In addition to new roots, it has also sprouted a huge number of new leaves.

Here is a picture of my very first effort at growing a monstera. I took the above steps, potted the cuttings in soil after around three months, and continued. It has thrived ever since I started watering it once a week!

Your inquiries are addressed:

Yes! Once they are in the proper light and receiving the appropriate amount of water, they are excellent for beginners and very simple to care for.

I plant them in a well-draining pot using ordinary Miracle Grow indoor potting soil. No need for moss or pearls.

Yes, to answer simply. That is a factor in the propagation process. I wouldn’t recommend making excessive or frequent cuts because you run the danger of harming the plant by putting it into shock.

It’s usually time for a new and larger pot when you can see the roots through the dirt or when you notice the growth has significantly halted.

All of my plants receive fertiliser during the growth season (April to September). I will fertilise every other week because I water them all once a week. I prefer liquid fertilisers (plant food) since I can regulate the amount that each plant receives.

In the summer, grocery stores like Kroger or your neighbourhood Lowe’s or Home Depot may stock them. It’s always a good idea to check for nearby and online nurseries, such as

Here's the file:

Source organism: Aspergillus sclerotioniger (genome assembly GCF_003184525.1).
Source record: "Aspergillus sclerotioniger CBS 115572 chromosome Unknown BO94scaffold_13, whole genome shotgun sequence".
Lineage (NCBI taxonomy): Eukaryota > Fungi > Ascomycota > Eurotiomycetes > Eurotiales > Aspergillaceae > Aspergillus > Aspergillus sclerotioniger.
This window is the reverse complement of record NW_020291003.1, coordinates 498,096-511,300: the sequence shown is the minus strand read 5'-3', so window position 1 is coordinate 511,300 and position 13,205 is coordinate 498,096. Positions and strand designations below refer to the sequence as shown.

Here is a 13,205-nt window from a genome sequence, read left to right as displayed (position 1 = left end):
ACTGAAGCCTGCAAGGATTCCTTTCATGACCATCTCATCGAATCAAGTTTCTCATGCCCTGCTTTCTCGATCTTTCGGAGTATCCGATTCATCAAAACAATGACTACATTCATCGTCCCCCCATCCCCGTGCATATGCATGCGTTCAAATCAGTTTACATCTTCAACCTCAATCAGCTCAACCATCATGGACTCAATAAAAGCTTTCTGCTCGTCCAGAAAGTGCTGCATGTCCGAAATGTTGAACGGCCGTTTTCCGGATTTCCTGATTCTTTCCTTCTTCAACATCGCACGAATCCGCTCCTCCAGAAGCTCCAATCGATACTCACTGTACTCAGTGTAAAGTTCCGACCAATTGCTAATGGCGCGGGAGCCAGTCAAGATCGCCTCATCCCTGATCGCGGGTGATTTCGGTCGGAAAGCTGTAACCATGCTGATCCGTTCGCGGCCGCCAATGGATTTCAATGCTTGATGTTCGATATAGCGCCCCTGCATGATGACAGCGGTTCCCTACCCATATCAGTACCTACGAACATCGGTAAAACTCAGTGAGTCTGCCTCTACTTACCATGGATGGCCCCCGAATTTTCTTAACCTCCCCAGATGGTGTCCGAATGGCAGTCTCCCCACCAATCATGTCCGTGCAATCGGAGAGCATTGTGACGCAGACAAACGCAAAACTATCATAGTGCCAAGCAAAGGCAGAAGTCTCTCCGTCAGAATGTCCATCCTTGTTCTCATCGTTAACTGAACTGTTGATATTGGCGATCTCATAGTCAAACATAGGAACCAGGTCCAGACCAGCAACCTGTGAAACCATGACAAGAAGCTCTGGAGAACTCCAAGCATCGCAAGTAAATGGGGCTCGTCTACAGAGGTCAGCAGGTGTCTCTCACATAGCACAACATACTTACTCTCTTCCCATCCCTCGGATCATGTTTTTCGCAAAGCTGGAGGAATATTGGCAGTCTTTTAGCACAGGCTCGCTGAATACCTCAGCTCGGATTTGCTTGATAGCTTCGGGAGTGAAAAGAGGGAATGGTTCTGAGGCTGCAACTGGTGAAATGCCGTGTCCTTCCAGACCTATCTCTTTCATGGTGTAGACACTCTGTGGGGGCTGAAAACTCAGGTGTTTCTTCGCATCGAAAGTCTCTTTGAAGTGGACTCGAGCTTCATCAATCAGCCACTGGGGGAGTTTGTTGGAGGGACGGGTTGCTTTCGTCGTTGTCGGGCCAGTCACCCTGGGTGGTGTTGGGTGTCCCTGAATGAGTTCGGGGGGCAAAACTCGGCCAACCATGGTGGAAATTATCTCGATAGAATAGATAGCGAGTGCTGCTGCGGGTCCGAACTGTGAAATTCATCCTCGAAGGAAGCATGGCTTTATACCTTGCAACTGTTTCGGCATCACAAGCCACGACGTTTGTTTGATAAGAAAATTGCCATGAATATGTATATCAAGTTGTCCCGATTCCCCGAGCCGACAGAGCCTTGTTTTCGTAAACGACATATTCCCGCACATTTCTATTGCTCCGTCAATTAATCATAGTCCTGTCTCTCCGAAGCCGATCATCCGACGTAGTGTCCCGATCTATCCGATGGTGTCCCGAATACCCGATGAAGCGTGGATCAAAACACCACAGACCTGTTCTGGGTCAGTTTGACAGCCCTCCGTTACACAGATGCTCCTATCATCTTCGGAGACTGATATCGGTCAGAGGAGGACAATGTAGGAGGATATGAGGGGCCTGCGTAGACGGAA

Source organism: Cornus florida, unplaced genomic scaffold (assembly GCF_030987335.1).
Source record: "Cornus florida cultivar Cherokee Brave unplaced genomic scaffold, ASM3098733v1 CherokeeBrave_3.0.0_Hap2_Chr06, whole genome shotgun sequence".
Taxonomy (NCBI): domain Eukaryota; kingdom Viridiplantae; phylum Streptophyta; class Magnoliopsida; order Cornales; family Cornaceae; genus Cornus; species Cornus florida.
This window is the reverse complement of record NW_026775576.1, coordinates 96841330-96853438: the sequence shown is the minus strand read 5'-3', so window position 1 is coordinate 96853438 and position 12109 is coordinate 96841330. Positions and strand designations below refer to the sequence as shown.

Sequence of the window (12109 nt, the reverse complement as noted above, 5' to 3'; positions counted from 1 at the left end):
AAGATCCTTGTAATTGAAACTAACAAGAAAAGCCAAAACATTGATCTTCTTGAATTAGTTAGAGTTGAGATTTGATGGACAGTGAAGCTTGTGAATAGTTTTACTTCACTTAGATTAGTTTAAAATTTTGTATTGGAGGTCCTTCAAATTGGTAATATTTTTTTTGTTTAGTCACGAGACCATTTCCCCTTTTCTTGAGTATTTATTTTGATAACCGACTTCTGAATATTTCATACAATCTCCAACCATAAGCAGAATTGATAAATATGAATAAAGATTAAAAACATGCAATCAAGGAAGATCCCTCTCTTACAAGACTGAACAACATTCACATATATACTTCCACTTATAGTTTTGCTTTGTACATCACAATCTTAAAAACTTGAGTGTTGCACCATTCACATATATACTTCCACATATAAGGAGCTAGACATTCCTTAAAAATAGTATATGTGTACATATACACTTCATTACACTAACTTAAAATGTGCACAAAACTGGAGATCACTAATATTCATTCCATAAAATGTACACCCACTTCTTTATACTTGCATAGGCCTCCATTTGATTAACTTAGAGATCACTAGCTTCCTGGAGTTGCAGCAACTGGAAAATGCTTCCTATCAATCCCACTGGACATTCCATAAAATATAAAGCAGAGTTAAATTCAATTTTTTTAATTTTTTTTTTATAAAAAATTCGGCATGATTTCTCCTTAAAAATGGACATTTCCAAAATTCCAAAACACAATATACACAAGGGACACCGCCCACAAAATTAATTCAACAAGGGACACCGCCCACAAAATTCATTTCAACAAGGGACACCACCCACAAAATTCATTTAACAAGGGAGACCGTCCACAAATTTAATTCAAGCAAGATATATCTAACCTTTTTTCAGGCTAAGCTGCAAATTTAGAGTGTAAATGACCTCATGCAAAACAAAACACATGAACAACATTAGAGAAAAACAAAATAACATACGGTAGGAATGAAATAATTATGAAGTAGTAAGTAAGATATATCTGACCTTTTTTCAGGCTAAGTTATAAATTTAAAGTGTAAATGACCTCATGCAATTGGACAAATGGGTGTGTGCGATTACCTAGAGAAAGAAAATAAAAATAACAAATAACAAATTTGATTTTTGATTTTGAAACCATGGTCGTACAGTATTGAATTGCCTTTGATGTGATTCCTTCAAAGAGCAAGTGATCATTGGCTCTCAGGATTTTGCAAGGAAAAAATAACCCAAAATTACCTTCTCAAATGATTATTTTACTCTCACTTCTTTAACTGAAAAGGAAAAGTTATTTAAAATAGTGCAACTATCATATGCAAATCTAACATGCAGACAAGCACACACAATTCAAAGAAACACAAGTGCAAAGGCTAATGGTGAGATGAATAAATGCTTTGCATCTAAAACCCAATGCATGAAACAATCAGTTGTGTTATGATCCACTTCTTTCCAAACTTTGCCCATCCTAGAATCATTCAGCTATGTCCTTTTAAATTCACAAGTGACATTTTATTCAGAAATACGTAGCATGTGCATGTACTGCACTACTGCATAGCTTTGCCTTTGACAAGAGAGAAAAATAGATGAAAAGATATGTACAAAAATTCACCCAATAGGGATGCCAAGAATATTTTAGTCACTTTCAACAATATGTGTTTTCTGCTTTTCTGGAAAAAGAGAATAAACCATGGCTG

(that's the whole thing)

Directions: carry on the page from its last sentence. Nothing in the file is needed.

Does Monstera require climbing?

What should you do if your Monstera becomes so tall that it begins to topple over? It need a ladder to ascend!

In its native rainforest habitat, monsteras are climbing plants and can be found climbing trees. By use a moss pole or other vertical support, we reproduce this for potted Monsteras. This prevents the large plant from taking over your living room and enables your Monstera to grow upwards towards the light without toppling over and breaking its stem.

Do Monstera leaves expand after spreading out?

The splits that the leaf will have once it has successfully developed and is prepared to unfold on its own are already present on the newly produced leaf.

However, if your plant previously had splits but now the new leaves are completely unsplit, this is a sign that it requires more indirect sunlight.

On the leaf, the fenestrations are already developed. They might be visible to you before they unfold. However, there won’t likely be any further fenestration when the leaf unfolds.

Prior to it developing new leaves, you can always prepare the environment by moving it to a window with more sunlight so that you can observe what works and what needs to be changed.

Just keep in mind that they need to be at least 2-3 years old before fenestrations begin to form. Therefore, if you want them to split, patience is essential.